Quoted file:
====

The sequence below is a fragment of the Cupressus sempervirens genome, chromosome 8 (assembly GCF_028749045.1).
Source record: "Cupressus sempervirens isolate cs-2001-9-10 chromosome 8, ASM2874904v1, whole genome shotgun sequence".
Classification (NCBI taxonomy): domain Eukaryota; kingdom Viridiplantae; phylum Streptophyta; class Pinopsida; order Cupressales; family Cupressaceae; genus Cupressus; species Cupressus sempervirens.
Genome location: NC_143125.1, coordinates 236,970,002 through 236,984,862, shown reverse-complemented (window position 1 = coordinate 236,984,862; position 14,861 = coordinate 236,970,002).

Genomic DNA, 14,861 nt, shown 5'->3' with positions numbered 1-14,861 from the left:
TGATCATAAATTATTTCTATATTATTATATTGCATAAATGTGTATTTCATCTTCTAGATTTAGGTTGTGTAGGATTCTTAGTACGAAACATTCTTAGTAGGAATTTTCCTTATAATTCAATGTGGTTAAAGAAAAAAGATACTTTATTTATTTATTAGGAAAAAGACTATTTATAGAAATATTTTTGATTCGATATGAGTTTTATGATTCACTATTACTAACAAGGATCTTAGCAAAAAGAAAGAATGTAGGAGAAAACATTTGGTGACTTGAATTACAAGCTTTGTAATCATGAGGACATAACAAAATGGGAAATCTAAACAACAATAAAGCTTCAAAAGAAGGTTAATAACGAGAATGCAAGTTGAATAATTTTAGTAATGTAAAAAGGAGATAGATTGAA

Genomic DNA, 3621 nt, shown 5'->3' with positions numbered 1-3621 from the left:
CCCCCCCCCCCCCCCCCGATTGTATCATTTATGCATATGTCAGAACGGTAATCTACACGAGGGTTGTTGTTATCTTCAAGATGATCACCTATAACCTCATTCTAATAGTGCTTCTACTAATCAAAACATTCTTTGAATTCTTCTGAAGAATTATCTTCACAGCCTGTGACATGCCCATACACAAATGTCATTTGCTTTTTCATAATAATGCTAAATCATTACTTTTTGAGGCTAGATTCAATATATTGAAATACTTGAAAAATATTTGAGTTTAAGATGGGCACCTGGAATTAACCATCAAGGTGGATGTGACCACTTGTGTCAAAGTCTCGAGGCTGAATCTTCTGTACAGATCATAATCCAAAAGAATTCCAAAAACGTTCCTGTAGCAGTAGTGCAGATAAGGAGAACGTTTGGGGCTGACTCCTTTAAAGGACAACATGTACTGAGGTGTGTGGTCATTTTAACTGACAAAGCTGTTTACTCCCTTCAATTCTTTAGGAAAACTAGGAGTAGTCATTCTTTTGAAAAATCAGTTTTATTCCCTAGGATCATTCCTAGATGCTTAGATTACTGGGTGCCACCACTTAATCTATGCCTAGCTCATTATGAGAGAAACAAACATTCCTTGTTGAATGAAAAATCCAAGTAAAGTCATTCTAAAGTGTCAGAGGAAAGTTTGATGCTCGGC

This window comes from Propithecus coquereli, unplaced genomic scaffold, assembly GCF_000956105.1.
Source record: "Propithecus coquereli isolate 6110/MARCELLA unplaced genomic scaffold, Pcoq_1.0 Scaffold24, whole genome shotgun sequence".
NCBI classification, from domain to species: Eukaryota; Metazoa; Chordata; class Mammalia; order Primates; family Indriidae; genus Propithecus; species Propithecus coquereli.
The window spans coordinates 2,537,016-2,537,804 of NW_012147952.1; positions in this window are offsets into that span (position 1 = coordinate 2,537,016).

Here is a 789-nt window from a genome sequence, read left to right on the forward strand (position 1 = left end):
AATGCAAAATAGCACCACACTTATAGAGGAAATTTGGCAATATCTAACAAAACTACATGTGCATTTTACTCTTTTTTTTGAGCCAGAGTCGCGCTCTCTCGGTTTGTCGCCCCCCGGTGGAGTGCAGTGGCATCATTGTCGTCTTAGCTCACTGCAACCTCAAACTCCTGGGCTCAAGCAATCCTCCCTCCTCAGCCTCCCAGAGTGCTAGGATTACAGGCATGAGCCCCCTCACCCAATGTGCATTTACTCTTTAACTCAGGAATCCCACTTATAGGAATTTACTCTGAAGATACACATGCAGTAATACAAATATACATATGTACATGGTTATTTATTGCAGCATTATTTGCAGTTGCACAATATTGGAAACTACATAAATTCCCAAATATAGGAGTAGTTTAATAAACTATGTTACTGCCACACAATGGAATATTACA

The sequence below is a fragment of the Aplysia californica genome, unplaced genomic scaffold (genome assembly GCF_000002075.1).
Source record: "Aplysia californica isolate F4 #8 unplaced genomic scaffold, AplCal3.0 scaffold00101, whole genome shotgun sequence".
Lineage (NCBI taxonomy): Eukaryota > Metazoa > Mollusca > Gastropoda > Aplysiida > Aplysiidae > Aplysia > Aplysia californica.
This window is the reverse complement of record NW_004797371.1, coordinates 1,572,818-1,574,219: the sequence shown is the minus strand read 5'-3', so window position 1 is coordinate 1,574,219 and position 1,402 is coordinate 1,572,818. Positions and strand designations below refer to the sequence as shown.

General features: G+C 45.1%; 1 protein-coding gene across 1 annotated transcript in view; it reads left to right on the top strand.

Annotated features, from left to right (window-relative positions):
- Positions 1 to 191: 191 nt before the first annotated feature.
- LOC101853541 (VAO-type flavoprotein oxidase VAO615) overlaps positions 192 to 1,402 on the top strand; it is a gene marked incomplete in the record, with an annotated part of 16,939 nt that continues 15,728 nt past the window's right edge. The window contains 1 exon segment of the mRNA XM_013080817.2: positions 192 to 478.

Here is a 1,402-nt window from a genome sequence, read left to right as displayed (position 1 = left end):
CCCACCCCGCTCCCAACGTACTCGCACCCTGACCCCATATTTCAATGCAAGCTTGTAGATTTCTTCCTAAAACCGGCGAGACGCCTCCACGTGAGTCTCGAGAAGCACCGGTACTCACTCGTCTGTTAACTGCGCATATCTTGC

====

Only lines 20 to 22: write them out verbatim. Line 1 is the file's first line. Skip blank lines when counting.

Annotated features, from left to right (window-relative positions):
- Positions 1 to 191: 191 nt before the first annotated feature.
- LOC101853541 (VAO-type flavoprotein oxidase VAO615) overlaps positions 192 to 1,402 on the top strand; it is a gene marked incomplete in the record, with an annotated part of 16,939 nt that continues 15,728 nt past the window's right edge. The window contains 1 exon segment of the mRNA XM_013080817.2: positions 192 to 478.